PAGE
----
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‘We Were Hoping for a Different Outcome’: Minnesota Prosecutor Bemoans Man’s Acquittal Despite DNA Evidence in Cold Case Murder Trial

Annette Seymour appears in a photo provided by police

Annette Seymour

A cold case homicide will remain unsolved as the man police accused of the crime was acquitted by Minnesota jurors earlier this week.

Annette Gail Seymour was 38 years old when she was stabbed to death during the early morning hours in early July 1992. A citizen happened upon the deceased woman’s mutilated body one morning and then contacted police, according to Saint Paul ABC affiliate KSTP.

Wearing only a T-shirt, the victim was found near an old street car tunnel underneath a church. She suffered 11 stab wounds to her neck, chest, back and arms. An autopsy showed she died from blood loss.

The acquitted man is 67-year-old John Robert Capers. He was arrested in December 2019 on the basis of DNA evidence. Despite that alleged genetic link to the scene of the crime, the Ramsey County Attorney’s Office failed to sell their case to jurors beyond a reasonable doubt.

“While we were hoping for a different outcome, we respect the jury’s decision,” the prosecutor’s office told the TV station. “Our hearts go out to the victim’s family and friends. We appreciate the hard work that went into bringing this cold case to trial, specifically the Saint Paul Police Department and our prosecution team.”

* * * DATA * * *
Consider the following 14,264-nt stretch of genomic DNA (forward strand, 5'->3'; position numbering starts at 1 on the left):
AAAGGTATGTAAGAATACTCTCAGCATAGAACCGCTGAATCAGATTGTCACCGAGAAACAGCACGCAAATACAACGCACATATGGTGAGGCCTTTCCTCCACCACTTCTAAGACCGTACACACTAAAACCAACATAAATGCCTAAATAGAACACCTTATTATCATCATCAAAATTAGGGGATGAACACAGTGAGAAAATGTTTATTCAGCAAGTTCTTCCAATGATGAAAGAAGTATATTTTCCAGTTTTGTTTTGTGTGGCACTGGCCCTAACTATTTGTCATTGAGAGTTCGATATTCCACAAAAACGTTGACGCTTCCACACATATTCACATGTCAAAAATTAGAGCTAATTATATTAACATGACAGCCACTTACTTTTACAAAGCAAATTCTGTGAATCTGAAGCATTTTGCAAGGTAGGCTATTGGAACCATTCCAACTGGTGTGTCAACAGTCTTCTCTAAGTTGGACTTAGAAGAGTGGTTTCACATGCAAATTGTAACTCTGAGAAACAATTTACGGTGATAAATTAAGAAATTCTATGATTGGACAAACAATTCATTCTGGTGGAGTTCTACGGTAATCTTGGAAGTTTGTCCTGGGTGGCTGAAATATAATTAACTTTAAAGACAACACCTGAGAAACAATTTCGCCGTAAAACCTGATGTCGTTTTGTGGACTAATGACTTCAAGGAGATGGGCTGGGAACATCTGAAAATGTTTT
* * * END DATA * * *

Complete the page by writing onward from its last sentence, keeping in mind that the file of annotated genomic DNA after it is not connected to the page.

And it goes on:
Ramsey County Attorney John Choi spoke about the case years ago just after the arrest was first made and charges were filed.

“We never forget about any of these unsolved crimes,” he said. “In fact, it’s one of the hardest things to do, to meet with victims and hear from families about how much they miss their loved ones. Sometimes we just don’t have enough evidence to make a decision but we never stop pushing towards that end goal.”

According to the Associated Press, the Seymour case went cold for years until 2009 when the state’s Bureau of Criminal Apprehension re-tested a semen stain and came up with a match for Capers.

A second DNA sample in 2011 allegedly confirmed that match.

The first sample came from Seymour’s shirt, investigators said, while the second sample was obtained from the accused himself. Over the next few years, investigators tried to firm up their case.

“It’s always great to be able to bring someone to justice, especially when the wait has been so long,” Choi told Minneapolis NBC affiliate KARE in 2019. “To review a cold case, you have to go really deep. You have to review everything that is in that file and you need to sit on it for awhile and think about it . . . in this particular case, our prosecutor had been kind of thinking about this and looking at the evidence and asking investigators to follow up for about a year.”

The original investigation cited a witness, another resident of the apartment where Seymour lived, who claimed the soon-to-be-deceased woman was loudly arguing with her husband during the hours immediately after-midnight on the day she died.

James Fletcher, the husband, was reportedly questioned and described a relationship that was tumultuous due to his wife’s drinking. At the time of her death, she had an extremely high blood-alcohol content. Fletcher told police he didn’t live with Seymour but stayed at her place sometimes – including the weekend before she died. After a series of fights on the night before her death, he said, he spent the night with a friend and his wife who lived nearby. Fletcher died in 2008.

Capers, who was shown a picture of Seymour when he was arrested for her murder, consistently maintained his innocence and said he had no idea who the victim was.

Aside from the DNA, prosecutors reportedly never alleged any real connection between the defendant and the victim.

[image via Ramsey County Attorney’s Office]

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